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President Thomas Jefferson’s edited Bible ...

Dec 12, 2011
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President Thomas Jefferson’s edited Bible

bobulate:

Stripping out the Gospel miracles and inconsistencies to demonstrate parts he found interesting, Thomas Jefferson created a book representing his own views:

Making good on a promise to a friend to summarize his views on Christianity, Thomas Jefferson set to work with scissors, snipping out every miracle and inconsistency he could find in the New Testament Gospels of Matthew, Mark, Luke and John. 

Then, relying on a cut-and-paste technique, he reassembled the excerpts into what he believed was a more coherent narrative and pasted them onto blank paper — alongside translations in French, Greek and Latin.

Of the practice, he says:



“I have performed the operation for my own use,” he continued, “by cutting verse by verse out of the printed book, and arranging the matter, which is evidently his and which is as easily distinguished as diamonds in a dunghill.”

Renamed by Jefferson “The Life and Morals of Jesus of Nazereth,” the book was just called  the “Jefferson Bible” by friends. From the cut-and-paste physicality to the reframing that revealed in public a new coherence of thought, looks like rather physical and more early evidence of the practice of remixing.


Yes, the Jefferson Bible FTW! And TJ wasn’t the only one who expressed the urge to pick out “diamonds in a dunghill.” Leo Tolstoy made his own The Gospel In Brief, and had this to say:


  When, at the age of fifty, I first began to study the Gospels seriously, I found in them the spirit that animates all who are truly alive. But along with the flow of that pure, life-giving water, I perceived much mire and slime mingled with it; and this had prevented me from seeing the true, pure water. i found that, along with the lofty teaching of Jesus, there are teachings bound up which are repugnant and contrary to it. I thus felt myself in the position of a man to whom a sack of garbage is given, who, after long struggle and wearisome labor, discovers among the garbage a number of infinitely previous pearls.”


Stephen Mitchell also took up the task in The Gospel According to Jesus, taking out the magical deeds and leaving only Jesus’ teachings. (The resulting gospel is only 25 pages long.)

I wrote about the Jefferson Bible in Newspaper Blackout.

President Thomas Jefferson’s edited Bible

bobulate:

Stripping out the Gospel miracles and inconsistencies to demonstrate parts he found interesting, Thomas Jefferson created a book representing his own views:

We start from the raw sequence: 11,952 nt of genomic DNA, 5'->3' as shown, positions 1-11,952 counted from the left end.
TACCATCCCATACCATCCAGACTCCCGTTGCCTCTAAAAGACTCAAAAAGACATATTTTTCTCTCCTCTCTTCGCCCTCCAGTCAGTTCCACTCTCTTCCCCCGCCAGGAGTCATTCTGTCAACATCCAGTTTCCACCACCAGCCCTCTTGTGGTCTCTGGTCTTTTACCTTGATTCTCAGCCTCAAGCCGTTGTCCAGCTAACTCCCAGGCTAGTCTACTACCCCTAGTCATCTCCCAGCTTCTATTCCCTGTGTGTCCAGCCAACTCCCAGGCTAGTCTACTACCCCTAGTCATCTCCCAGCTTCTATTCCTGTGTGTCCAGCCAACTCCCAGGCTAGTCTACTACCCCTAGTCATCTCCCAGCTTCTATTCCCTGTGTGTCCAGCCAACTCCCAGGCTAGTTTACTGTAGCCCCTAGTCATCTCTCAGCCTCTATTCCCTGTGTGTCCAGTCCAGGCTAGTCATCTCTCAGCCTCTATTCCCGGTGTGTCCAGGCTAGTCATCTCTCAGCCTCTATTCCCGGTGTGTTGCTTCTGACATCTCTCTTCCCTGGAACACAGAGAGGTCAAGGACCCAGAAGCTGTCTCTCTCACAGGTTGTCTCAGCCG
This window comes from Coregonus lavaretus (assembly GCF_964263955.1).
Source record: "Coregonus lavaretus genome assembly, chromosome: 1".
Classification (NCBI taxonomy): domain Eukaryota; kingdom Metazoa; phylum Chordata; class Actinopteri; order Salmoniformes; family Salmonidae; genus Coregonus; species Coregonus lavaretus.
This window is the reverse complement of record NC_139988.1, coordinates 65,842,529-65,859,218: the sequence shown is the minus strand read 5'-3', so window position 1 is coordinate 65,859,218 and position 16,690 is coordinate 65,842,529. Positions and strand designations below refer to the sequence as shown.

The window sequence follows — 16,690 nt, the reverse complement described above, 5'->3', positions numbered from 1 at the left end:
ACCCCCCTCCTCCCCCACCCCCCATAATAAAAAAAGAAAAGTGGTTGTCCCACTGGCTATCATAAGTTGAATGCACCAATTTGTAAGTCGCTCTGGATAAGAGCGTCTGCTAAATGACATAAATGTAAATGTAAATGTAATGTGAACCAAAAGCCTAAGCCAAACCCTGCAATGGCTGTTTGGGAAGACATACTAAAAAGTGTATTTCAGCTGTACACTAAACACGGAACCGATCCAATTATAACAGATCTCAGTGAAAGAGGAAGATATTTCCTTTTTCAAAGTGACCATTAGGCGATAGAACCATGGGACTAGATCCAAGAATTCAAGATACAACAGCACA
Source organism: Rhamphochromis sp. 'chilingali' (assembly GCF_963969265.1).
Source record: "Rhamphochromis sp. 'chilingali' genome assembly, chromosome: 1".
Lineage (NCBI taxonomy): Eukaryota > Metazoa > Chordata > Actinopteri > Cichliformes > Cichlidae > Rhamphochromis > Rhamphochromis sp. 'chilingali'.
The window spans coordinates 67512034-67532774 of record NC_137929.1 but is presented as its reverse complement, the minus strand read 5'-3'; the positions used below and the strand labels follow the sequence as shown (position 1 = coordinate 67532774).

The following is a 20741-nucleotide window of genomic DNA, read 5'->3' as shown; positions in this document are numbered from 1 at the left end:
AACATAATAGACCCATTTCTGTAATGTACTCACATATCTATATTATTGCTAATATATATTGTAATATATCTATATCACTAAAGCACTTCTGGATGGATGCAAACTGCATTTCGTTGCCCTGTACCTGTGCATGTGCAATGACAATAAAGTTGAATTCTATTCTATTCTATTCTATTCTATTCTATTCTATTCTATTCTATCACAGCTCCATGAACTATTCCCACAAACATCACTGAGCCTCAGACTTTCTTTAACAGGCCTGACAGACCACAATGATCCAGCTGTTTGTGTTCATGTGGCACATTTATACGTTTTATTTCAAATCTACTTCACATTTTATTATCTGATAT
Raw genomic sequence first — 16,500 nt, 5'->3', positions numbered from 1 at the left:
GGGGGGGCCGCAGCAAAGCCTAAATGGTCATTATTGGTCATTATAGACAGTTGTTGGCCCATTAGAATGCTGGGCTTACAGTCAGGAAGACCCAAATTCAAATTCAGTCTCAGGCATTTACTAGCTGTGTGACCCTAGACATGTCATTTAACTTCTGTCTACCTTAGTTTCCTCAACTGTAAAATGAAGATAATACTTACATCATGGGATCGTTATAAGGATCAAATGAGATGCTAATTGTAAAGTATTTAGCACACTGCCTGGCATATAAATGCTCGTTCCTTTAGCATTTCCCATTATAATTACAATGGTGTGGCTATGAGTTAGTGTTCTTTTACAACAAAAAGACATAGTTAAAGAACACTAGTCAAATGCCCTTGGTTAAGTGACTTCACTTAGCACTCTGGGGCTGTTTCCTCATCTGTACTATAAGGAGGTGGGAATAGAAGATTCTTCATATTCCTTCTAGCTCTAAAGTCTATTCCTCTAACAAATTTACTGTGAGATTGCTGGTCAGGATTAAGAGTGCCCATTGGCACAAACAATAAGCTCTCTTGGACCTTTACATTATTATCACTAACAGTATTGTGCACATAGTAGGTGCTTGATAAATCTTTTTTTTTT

Making good on a promise to a friend to summarize his views on Christianity, Thomas Jefferson set to work with scissors, snipping out every miracle and inconsistency he could find in the New Testament Gospels of Matthew, Mark, Luke and John. Then, relying on a cut-and-paste technique, he reassembled the excerpts into what he believed was a more coherent narrative and pasted them onto blank paper — alongside translations in French, Greek and Latin.

Of the practice, he says:

“I have performed the operation for my own use,” he continued, “by cutting verse by verse out of the printed book, and arranging the matter, which is evidently his and which is as easily distinguished as diamonds in a dunghill.”

Renamed by Jefferson “The Life and Morals of Jesus of Nazereth,” the book was just called the “Jefferson Bible” by friends. From the cut-and-paste physicality to the reframing that revealed in public a new coherence of thought, looks like rather physical and more early evidence of the practice of remixing.

Yes, the Jefferson Bible FTW! And TJ wasn’t the only one who expressed the urge to pick out “diamonds in a dunghill.” Leo Tolstoy made his own The Gospel In Brief, and had this to say:

When, at the age of fifty, I first began to study the Gospels seriously, I found in them the spirit that animates all who are truly alive. But along with the flow of that pure, life-giving water, I perceived much mire and slime mingled with it; and this had prevented me from seeing the true, pure water. i found that, along with the lofty teaching of Jesus, there are teachings bound up which are repugnant and contrary to it. I thus felt myself in the position of a man to whom a sack of garbage is given, who, after long struggle and wearisome labor, discovers among the garbage a number of infinitely previous pearls.”

Stephen Mitchell also took up the task in The Gospel According to Jesus, taking out the magical deeds and leaving only Jesus’ teachings. (The resulting gospel is only 25 pages long.)

I wrote about the Jefferson Bible in Newspaper Blackout.

153 notes

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  13. fuckyeahdiomedes reblogged this from angryfeministbabe and added:
    So Jefferson was River Tam?
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  16. tribble-k reblogged this from nautiker and added:
    T-Jeffs, why so awesome? xD
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